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Leading Up to VA04 Special Election on 2/21, “Informing Democracy” Report Identifies Election Officials “Who Raise Anti-Democracy Concerns”


From Informing Democracy:

VA-04 Special Election Guide: Step-by-Step Report Details Vote Counting Process

Informing Democracy’s New Report Identifies Officials Involved In Vote Counting and Certification Process Who Raise Anti-Democracy Concerns

Informing Democracy – a nonpartisan, nonprofit organization made up of election professionals, researchers, and lawyers – today released a new report outlining the timeline of how votes are counted and elections are certified in Virginia ahead of the special election in the Fourth Congressional District on February 21.

The new report also identifies several individuals within VA-04’s fifteen counties that are responsible for counting and certifying election results who available evidence indicates have previously attempted to spread disinformation or undermine the democratic process. These individual include people like Dinwiddie County Electoral Board Chair Carolyn Worssam, who amplified misinformation on social media, and Brunswick County Electoral Board Chair Kerry Phelps, who attended the “Stop the Steal” rally on January 6.

Below we’ve detailed these dates and process points:

  • Election Day — February 21: Polls are open 6 a.m. to 7 p.m. This is also the drop off or postmarked by deadline for vote-by-mail ballots. After polls close, Officers of Election tally the vote at their precinct, displaying and printing totals on all optical scanners and hand counting any ballots that are not readable by these machines.
  • Early in-person voting — January 7 to February 18: Voters are provided with the same paper ballot they would receive on Election Day. After marking the ballot, the voter inserts it into an optical scanner located at the registrar’s office or other early voting location. No vote total can be displayed or printed from these machines, however, until after polls have closed on Election Day.
  • Vote-by-mail Ballots:
    • Pre-processing of vote-by-mail ballots — February 14 : The pre-processing of vote-by-mail ballots in all jurisdictions within VA-04 began on or before this day. Pre-processing can start anytime during the early voting period after the Registrar confirms the affirmation on the ballot was correctly completed. No vote total can be displayed or printed until after polls have closed on Election Day.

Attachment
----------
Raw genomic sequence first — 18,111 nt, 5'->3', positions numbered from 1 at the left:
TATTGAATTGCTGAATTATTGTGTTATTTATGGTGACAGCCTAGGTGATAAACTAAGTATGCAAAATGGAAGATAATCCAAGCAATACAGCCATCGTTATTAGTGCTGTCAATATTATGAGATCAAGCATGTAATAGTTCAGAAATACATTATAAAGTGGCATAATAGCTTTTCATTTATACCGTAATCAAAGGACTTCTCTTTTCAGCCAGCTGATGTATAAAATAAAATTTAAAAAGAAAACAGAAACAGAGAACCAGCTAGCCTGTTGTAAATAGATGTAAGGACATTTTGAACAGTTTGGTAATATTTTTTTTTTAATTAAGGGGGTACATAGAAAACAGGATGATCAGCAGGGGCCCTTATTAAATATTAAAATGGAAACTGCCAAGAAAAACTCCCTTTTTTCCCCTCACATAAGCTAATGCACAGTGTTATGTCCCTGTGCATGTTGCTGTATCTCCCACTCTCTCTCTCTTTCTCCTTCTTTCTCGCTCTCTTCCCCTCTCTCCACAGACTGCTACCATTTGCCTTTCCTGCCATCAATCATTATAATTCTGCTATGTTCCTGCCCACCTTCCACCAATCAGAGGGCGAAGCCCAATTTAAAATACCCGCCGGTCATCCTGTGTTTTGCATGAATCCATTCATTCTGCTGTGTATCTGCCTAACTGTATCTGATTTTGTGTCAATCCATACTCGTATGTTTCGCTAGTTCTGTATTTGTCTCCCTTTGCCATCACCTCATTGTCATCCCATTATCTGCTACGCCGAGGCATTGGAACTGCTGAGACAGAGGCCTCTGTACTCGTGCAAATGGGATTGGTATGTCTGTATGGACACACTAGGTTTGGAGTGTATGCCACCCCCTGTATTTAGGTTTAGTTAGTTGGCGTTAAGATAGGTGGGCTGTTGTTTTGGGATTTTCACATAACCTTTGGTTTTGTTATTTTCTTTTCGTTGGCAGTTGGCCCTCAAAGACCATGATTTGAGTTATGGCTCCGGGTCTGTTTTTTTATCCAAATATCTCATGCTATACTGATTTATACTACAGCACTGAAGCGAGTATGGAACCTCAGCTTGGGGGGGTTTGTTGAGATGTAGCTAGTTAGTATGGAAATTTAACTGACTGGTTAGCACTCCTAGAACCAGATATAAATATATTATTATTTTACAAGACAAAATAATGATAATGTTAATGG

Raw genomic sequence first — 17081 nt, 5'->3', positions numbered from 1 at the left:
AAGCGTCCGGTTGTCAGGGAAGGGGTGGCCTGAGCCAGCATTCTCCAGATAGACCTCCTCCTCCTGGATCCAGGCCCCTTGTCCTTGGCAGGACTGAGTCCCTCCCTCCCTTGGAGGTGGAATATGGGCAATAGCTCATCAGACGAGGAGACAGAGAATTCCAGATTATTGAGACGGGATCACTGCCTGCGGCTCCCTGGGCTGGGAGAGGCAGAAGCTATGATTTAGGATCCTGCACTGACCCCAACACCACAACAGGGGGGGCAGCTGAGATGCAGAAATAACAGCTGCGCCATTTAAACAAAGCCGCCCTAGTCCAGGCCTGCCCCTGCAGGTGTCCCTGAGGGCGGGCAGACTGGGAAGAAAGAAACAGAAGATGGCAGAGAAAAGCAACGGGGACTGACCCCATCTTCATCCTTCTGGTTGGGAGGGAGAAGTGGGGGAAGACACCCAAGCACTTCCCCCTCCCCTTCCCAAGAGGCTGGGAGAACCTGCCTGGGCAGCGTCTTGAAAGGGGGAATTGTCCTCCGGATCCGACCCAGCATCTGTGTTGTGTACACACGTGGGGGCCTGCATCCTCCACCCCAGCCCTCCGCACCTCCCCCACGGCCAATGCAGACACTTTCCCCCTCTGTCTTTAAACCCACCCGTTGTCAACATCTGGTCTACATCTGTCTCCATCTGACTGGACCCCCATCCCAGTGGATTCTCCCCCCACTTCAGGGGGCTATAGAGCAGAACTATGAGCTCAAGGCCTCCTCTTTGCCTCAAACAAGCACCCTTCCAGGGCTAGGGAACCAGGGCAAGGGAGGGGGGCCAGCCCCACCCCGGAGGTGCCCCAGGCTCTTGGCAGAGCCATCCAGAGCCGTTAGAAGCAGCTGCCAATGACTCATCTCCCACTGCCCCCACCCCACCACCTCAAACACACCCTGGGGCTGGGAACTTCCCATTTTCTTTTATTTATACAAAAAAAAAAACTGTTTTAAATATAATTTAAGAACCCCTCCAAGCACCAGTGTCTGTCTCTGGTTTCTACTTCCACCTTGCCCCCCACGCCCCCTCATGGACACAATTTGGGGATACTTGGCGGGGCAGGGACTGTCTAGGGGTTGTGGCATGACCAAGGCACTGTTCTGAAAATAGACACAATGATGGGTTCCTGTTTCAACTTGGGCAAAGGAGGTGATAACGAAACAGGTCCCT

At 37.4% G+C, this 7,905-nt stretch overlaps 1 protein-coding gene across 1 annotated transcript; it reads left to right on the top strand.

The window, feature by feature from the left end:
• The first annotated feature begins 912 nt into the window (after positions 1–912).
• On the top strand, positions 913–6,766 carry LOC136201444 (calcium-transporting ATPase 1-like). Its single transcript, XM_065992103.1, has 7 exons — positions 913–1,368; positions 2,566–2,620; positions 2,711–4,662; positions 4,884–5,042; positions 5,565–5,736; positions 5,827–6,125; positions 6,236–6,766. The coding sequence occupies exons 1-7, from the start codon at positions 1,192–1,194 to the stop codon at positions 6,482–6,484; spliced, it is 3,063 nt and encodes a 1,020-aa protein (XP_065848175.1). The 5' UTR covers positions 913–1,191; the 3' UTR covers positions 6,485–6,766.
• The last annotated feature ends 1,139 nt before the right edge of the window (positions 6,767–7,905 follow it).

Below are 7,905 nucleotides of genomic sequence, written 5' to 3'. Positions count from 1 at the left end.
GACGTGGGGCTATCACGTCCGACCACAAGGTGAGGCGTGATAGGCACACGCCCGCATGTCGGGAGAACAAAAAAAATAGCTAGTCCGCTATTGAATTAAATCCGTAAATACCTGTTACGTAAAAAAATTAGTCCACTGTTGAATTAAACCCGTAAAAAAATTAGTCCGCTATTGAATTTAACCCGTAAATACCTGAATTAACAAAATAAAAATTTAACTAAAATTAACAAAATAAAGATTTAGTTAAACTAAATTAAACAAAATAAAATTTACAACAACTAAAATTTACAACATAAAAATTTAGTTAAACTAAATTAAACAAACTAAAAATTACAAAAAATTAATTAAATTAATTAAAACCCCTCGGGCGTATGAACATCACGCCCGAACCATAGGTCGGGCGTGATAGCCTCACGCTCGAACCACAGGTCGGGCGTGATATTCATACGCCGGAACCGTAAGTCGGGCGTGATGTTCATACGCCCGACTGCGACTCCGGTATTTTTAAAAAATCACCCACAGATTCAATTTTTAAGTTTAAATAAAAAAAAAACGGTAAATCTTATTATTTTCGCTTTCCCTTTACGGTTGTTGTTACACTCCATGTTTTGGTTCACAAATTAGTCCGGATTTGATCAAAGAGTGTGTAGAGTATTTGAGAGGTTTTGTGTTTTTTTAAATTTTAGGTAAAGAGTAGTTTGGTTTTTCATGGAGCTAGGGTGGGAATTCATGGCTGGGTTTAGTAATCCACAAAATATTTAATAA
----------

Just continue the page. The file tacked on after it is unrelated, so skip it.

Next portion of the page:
• Deadline to cure issues with vote-by-mail affirmation — February 24 at noon ET
    • Deadline for receiving vote-by-mail ballots postmarked by Election Day — February 24 at noon ET
  • Local Canvass — February 22: The Local Election Boards must meet to review all materials received from the Officers of Election to ensure the accuracy of vote totals and proper completion of all necessary paperwork (the local canvass) before certifying the results. This meeting must start by 5 p.m., though often it starts first thing in the morning.
  • Provisional Ballot Review — February 22 to 24: The provisional ballot meeting is convened on February 22, then typically adjourned and reconvened after the Registrar completes their research on the eligibility of these voters. The timing of this meeting and how long it lasts depends on how many provisional ballots were voted in the election. It is often held on the Friday afternoon after Election Day.
  • Certification — February 25 to 28: Local electoral boards will certify and send the results of this canvass to the state board during this window.
  • State Canvass — February 28: The State Board of Elections will meet, on or before this date to certify this special election once all cities and counties within VA-4 have certified and delivered their materials to the State Board.
  • Recount Process Begins — 10 Days After State Certification: If the margin is less than or equal to 1% then the losing candidate may petition for a recount. The county or city will pay costs if the margin is less than .5%, or if the recount reverses the results.

Unofficial results will be reported by the Virginia Department of Elections here. You can read the full report here and subscribe to our Substack here.

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About Informing Democracy:
Informing Democracy is a new non-profit organization made up of election professionals, researchers, and lawyers who are dedicated to solving this problem by providing research and information about everything that happens in election administration after votes are cast.

Twitter: @Inform_Demo


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